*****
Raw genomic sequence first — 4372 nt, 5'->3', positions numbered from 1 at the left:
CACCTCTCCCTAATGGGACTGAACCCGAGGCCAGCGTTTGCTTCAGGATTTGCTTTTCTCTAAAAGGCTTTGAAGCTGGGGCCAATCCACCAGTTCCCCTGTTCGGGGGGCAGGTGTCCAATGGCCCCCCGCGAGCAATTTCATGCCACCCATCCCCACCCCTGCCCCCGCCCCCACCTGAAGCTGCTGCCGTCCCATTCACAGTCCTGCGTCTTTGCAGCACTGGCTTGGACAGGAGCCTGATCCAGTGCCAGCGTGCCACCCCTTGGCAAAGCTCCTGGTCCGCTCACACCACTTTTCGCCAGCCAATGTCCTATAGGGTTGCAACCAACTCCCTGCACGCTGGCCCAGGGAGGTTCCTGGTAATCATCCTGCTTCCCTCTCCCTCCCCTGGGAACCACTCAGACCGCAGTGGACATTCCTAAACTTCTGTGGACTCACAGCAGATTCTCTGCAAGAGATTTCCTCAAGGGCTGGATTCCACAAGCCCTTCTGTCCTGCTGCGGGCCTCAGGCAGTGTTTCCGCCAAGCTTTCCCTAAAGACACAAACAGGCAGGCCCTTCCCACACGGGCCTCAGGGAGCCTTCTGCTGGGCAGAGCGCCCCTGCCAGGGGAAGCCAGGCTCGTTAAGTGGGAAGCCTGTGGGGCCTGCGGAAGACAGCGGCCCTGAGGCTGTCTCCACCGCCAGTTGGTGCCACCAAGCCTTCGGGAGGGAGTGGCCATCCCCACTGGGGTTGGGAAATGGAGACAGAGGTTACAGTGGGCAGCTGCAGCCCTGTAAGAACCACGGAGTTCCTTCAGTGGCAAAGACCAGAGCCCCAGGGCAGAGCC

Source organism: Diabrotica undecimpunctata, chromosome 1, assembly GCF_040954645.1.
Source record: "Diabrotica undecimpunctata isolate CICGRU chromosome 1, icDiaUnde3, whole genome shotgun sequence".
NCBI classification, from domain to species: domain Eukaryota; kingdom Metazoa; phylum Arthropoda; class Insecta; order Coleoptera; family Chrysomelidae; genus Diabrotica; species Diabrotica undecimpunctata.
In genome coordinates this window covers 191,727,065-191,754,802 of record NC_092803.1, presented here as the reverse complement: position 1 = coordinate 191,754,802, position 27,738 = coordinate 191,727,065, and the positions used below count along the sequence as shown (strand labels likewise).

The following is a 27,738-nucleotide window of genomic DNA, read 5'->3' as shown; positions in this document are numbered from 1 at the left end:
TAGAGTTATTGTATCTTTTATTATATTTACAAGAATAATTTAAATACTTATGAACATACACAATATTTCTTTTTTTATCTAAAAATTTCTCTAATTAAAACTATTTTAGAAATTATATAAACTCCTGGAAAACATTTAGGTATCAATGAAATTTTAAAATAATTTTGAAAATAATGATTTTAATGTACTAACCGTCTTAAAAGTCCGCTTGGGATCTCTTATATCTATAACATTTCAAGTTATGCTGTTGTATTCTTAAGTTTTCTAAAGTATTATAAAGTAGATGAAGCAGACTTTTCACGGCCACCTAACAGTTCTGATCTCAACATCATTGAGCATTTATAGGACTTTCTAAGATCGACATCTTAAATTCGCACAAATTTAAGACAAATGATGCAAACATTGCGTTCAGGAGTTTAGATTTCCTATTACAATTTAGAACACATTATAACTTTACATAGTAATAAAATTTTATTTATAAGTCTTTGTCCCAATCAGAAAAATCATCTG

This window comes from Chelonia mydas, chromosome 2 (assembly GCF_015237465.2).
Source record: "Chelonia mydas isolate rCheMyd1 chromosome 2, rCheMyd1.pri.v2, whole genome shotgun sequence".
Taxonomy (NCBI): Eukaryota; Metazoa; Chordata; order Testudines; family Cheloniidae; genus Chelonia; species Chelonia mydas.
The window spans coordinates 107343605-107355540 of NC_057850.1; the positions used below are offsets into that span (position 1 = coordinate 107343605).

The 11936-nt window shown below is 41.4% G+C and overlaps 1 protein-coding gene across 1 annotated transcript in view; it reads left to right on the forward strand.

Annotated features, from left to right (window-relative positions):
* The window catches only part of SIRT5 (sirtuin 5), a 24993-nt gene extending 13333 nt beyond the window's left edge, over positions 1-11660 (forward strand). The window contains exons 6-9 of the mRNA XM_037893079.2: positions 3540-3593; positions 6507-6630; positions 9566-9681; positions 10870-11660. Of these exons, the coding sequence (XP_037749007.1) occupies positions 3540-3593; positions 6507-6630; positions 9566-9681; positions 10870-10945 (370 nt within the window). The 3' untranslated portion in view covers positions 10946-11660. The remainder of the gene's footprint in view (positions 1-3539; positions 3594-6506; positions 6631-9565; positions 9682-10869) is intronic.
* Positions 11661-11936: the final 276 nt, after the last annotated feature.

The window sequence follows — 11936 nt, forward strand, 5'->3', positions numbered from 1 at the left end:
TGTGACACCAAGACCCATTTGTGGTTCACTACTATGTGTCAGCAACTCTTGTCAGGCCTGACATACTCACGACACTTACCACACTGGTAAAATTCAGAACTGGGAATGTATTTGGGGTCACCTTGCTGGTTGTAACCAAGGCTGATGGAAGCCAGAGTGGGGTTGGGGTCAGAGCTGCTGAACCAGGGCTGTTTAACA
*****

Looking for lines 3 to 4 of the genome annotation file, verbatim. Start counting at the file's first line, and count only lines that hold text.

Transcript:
Source organism: Diabrotica undecimpunctata, chromosome 1, assembly GCF_040954645.1.
Source record: "Diabrotica undecimpunctata isolate CICGRU chromosome 1, icDiaUnde3, whole genome shotgun sequence".